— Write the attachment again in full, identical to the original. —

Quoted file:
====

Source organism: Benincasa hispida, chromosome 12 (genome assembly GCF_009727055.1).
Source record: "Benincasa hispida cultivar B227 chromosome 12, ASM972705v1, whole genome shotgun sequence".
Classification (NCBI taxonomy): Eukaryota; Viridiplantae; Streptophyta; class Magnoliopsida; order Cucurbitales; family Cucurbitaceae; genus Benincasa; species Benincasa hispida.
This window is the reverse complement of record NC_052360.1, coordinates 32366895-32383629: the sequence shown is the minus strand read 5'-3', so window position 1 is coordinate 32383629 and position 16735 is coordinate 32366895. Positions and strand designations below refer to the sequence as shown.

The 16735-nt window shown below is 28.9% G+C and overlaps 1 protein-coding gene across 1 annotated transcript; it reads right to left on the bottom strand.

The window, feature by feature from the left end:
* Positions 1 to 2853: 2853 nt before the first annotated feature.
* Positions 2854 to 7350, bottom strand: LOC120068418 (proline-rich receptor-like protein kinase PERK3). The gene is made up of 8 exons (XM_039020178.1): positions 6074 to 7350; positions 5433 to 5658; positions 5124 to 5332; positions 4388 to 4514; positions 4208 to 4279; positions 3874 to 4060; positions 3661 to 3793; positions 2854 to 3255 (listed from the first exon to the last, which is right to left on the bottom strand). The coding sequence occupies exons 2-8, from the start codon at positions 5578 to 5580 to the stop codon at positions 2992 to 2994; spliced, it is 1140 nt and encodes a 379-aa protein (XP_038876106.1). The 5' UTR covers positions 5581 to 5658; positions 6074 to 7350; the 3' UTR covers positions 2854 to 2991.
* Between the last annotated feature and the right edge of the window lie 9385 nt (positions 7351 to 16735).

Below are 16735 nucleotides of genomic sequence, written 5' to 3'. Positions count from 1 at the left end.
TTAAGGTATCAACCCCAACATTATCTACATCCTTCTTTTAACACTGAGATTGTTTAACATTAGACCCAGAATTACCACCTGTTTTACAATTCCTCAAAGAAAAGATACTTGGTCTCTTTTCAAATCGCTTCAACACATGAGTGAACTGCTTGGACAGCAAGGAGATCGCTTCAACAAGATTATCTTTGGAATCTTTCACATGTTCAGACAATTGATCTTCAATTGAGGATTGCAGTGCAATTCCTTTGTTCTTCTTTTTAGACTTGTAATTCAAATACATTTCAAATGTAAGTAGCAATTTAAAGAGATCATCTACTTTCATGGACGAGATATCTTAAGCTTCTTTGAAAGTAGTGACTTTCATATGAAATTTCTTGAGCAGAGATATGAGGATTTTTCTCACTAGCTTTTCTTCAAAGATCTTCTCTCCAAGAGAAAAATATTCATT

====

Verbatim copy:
Source organism: Benincasa hispida, chromosome 12 (genome assembly GCF_009727055.1).
Source record: "Benincasa hispida cultivar B227 chromosome 12, ASM972705v1, whole genome shotgun sequence".
Classification (NCBI taxonomy): Eukaryota; Viridiplantae; Streptophyta; class Magnoliopsida; order Cucurbitales; family Cucurbitaceae; genus Benincasa; species Benincasa hispida.
This window is the reverse complement of record NC_052360.1, coordinates 32366895-32383629: the sequence shown is the minus strand read 5'-3', so window position 1 is coordinate 32383629 and position 16735 is coordinate 32366895. Positions and strand designations below refer to the sequence as shown.

The 16735-nt window shown below is 28.9% G+C and overlaps 1 protein-coding gene across 1 annotated transcript; it reads right to left on the bottom strand.

The window, feature by feature from the left end:
* Positions 1 to 2853: 2853 nt before the first annotated feature.
* Positions 2854 to 7350, bottom strand: LOC120068418 (proline-rich receptor-like protein kinase PERK3). The gene is made up of 8 exons (XM_039020178.1): positions 6074 to 7350; positions 5433 to 5658; positions 5124 to 5332; positions 4388 to 4514; positions 4208 to 4279; positions 3874 to 4060; positions 3661 to 3793; positions 2854 to 3255 (listed from the first exon to the last, which is right to left on the bottom strand). The coding sequence occupies exons 2-8, from the start codon at positions 5578 to 5580 to the stop codon at positions 2992 to 2994; spliced, it is 1140 nt and encodes a 379-aa protein (XP_038876106.1). The 5' UTR covers positions 5581 to 5658; positions 6074 to 7350; the 3' UTR covers positions 2854 to 2991.
* Between the last annotated feature and the right edge of the window lie 9385 nt (positions 7351 to 16735).

Below are 16735 nucleotides of genomic sequence, written 5' to 3'. Positions count from 1 at the left end.
TTAAGGTATCAACCCCAACATTATCTACATCCTTCTTTTAACACTGAGATTGTTTAACATTAGACCCAGAATTACCACCTGTTTTACAATTCCTCAAAGAAAAGATACTTGGTCTCTTTTCAAATCGCTTCAACACATGAGTGAACTGCTTGGACAGCAAGGAGATCGCTTCAACAAGATTATCTTTGGAATCTTTCACATGTTCAGACAATTGATCTTCAATTGAGGATTGCAGTGCAATTCCTTTGTTCTTCTTTTTAGACTTGTAATTCAAATACATTTCAAATGTAAGTAGCAATTTAAAGAGATCATCTACTTTCATGGACGAGATATCTTAAGCTTCTTTGAAAGTAGTGACTTTCATATGAAATTTCTTGAGCAGAGATATGAGGATTTTTCTCACTAGCTTTTCTTCAAAGATCTTCTCTCCAAGAGAAAAATATTCATT